Check the condition of the bones every time you pick up. If the bone has been chewed down to a small piece or it shows signs of cracking, replace it with a new bone.


If your dog is an aggressive chewer, avoid antlers or you may end up with broken teeth. If not, these are very popular with dogs and will be one of the chews your dog will search for in the toy basket.

Observe how your dog chews. If they take the antler in their paws and tend to gnaw on one or both ends, this may be a good option. However, this may not be a good choice if they take the whole antler in their mouth and attempt to crack it using the teeth in the back of their mouth. For more details on the pros and cons of antlers see the section on antlers on the Hard Natural Chews page.


Antlers are another hit with most dogs

If antlers are a good option for your dog, they will enjoy chewing on these for extended periods. This makes antlers ideal for working on quiet time in a bed or crate. Just be sure to supervise the progress they are making and when the antler gets too small, replace it.

Knotted ropes and stuffed toys

Some dogs are able to entertain themselves with these types of toys while others are going to need a helping hand.

The knotted ropes can be chewed on and may actually provide some oral hygiene much like flossing. They're also instrumental in the game of tug. Most dogs really enjoy playing tug and its a great bonding tool.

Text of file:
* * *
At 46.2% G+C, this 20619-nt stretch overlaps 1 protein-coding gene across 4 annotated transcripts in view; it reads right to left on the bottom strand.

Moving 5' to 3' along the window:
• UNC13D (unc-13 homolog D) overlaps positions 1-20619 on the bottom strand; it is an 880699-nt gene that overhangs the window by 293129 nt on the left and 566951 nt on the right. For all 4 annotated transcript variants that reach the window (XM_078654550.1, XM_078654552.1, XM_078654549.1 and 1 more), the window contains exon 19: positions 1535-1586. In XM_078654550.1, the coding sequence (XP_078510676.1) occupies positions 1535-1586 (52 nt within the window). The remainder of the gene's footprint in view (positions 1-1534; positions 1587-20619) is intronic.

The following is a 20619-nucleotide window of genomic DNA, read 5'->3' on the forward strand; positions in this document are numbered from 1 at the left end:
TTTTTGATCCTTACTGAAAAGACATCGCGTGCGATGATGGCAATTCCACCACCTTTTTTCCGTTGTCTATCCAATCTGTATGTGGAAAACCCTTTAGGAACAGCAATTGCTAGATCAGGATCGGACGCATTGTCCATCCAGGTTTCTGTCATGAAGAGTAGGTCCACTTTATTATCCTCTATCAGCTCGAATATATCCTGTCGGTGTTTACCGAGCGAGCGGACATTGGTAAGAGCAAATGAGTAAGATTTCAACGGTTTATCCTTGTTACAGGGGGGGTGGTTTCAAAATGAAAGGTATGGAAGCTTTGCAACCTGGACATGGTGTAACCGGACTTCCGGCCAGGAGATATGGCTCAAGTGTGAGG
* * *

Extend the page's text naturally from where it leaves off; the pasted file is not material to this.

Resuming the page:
If you have several dogs, this can be a way for multiple dogs to play together. For a full discussion on knotted ropes and other tug toys, see our full description on these types of toys.


stuffed toys

The soft toys

The soft furry stuffed toy that was a popular chew of many dogs has spawned several new variations on the popular chew toy. Dogs loved chewing up the little stuffed toy, shaking it to pieces, then removing and piercing the little squeaker that was the heart of the little furry toy, leaving you the chore of cleaning up the stuffing scattered everywhere.

For more on the do's and don'ts of stuffed toys, see our page on plush Squeaker Toys.

Today there is a new option available for the furry animal chew toy. The stuffing has already been removed, saving you from clean up duty. For many, the question is whether their dogs will enjoy the unstuffed toy as much as the stuffed toy?

The response has been mixed. To stuff or not to stuff is thoroughly covered in Unstuffed Toys.

The toy manufacturers either independently or in response to the concern the unstuffed toy would not gain traction, introduced the unstuffed animal that has incorporated throughout, a heavy rope.

In some versions the rope may contain a series of knots inside the animal. In others the rope may be looped or braided in various configurations.

Its important to keep in mind that not all stuffed animals are created equal. Cutting corners can get your best friend in trouble. Many stuffed animals are not manufactured with the intent of being chewed up by a dog. They may contain embellishments that when chewed off become choking hazards.